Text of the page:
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Senate bill for $30k bench under scrutiny

Senate bill for $30k bench under scrutiny
EN Photo by Bret Munson // Student Government Chief Justice Shane Broadstone speaks to the Senate during Tuesday's meeting.

By Alexandra Figares

Editor-in-Chief


A complaint was filed to the Student Government Supreme Court regarding the legitimacy of a Senate bill that passed on Tuesday, Sept. 11, prompting the Judicial Branch to determine whether the bill will be overturned.

The complaint, filed on Friday, Sept. 14, cites the Florida State Constitution and questions the ethics of the voting procedure.

Student Government Chief Justice Shane Broadstone addressed the complaint in a Senate meeting, stating the Judicial Branch will convene in a public meeting to discuss and decide on the future of the bill.

The bill in question – Senate Bill 1819-008: Alumni Student Traditions Bench – passed unanimously in a Senate meeting after senators were offered memorialization of their name in exchange for a yes vote.

The bill –  created by the Alumni Association in conjunction with Student Government –  would allocate about $30,000 toward a bronze bench intended to preserve university tradition.

At question is whether the vote violates a Florida statute, which states public officers are prohibited from soliciting and accepting gifts, loans, rewards and favors that could influence a vote.

Student Body President Jalisa White addressed the vote in an email, stating the procedure was a “miscommunication.”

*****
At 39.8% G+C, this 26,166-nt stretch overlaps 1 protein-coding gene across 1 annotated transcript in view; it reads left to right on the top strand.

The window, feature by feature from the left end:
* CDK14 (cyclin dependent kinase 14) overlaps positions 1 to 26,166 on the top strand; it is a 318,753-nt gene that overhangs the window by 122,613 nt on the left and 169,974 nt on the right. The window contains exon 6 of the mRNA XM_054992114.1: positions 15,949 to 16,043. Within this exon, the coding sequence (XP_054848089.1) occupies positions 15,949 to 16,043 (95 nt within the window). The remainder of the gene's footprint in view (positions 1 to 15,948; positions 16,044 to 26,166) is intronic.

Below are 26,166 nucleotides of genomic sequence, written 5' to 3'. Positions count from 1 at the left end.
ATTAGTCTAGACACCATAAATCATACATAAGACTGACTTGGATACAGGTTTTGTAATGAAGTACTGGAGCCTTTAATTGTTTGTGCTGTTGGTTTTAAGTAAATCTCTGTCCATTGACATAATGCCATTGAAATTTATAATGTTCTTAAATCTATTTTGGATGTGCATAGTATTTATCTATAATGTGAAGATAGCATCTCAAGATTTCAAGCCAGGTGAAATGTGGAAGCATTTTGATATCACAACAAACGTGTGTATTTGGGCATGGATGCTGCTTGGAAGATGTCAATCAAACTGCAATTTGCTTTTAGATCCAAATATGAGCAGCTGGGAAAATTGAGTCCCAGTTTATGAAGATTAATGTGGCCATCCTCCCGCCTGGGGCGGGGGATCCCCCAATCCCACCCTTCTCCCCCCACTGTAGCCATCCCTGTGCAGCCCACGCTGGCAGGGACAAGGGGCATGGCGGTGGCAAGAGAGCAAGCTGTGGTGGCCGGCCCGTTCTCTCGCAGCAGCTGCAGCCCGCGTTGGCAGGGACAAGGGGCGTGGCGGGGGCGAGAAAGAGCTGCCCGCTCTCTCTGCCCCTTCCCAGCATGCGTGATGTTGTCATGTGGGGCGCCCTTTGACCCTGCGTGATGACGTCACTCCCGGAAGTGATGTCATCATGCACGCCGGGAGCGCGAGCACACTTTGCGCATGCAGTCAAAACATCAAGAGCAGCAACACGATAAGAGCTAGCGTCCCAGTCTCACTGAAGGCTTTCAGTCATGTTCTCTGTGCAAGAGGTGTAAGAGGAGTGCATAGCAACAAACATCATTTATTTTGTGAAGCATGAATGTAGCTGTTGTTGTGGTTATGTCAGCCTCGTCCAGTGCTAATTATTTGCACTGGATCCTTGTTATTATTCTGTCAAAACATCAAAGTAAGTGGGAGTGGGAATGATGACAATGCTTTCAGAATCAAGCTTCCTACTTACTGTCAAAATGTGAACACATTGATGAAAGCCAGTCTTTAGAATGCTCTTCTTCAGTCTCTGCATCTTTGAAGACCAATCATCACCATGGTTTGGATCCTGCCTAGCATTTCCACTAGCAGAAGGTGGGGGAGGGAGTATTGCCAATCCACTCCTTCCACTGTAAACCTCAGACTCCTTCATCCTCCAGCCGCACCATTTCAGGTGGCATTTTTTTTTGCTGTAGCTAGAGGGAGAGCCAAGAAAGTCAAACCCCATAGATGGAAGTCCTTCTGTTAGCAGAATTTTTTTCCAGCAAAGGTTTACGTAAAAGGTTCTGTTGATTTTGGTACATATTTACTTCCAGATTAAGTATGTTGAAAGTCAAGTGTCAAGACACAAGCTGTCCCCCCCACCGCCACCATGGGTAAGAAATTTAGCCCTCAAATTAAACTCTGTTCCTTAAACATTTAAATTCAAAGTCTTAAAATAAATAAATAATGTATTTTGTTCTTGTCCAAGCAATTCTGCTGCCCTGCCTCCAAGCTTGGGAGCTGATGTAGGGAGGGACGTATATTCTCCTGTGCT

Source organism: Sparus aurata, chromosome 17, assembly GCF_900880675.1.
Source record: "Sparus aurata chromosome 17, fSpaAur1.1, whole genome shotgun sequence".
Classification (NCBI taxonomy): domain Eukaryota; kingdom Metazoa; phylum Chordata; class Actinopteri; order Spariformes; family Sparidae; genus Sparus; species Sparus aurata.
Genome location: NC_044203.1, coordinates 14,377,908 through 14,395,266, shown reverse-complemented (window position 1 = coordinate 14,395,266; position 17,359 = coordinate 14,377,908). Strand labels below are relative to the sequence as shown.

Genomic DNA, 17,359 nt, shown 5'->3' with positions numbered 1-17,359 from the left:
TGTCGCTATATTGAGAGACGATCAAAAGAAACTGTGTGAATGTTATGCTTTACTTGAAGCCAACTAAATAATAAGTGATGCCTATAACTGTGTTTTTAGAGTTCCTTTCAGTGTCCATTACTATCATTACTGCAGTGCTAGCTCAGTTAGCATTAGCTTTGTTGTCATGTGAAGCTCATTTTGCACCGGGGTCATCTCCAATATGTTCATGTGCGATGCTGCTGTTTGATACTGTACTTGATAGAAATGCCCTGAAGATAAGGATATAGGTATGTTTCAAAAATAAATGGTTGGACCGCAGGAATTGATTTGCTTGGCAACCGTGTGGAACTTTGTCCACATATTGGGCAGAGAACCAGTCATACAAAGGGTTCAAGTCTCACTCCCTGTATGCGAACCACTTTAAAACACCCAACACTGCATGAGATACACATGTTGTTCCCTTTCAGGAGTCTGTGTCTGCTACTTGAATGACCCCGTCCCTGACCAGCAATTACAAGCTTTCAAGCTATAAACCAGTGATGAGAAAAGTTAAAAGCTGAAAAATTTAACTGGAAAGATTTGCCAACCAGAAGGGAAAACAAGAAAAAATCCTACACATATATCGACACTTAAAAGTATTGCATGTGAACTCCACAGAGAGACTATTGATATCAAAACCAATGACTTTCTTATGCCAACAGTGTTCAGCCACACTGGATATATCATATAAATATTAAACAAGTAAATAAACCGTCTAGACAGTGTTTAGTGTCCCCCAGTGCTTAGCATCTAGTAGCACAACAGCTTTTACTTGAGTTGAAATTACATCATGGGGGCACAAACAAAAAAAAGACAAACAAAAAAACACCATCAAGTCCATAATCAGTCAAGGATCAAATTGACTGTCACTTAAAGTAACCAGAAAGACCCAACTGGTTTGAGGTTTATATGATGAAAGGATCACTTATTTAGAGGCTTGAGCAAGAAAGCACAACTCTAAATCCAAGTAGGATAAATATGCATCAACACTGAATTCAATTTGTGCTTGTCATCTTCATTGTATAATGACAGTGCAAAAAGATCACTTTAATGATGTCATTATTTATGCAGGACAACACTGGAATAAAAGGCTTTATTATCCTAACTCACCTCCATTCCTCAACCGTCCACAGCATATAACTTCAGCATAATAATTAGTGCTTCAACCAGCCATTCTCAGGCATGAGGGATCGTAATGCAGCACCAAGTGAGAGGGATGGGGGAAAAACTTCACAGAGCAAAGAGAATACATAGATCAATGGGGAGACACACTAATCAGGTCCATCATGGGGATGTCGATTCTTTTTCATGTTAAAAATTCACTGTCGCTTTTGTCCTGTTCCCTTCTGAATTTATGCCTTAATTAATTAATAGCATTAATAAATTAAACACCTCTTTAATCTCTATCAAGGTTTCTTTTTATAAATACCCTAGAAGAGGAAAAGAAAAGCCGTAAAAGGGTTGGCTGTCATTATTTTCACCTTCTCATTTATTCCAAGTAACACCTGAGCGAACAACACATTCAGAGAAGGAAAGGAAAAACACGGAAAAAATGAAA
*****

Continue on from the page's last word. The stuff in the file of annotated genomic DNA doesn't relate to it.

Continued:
“Their names (the senators) will be on the statue regardless of if they voted yes or no,” White said. “Sorry for the miscommunication. That was my fault. Therefore, there was no incentivization. Senators are allowed and empowered to vote with their own ideas and mind.” 

Broadstone’s announcement was met with inquisition regarding the meeting’s process. Senator Garette Parsons asked if senators who are unable to attend the meeting could write to the Judicial Branch to voice their concerns.

“If we are unable to attend that meeting, however we have someone – who’s actually visited the capital and knows the difference between gifts and non-gifts – can we write that to you,” Parsons said. “Email that to you?”

Broadstone responded by giving Parsons his email and deemed the question as “passive aggressive.” Broadstone also clarified the court discussed the issue in question stating, “the court knows the difference between a gift and non-gift.”

The Judicial Branch will host a business meeting – which is open to the public – on Friday, Sept. 21. The location and time of the meeting is yet to be determined.

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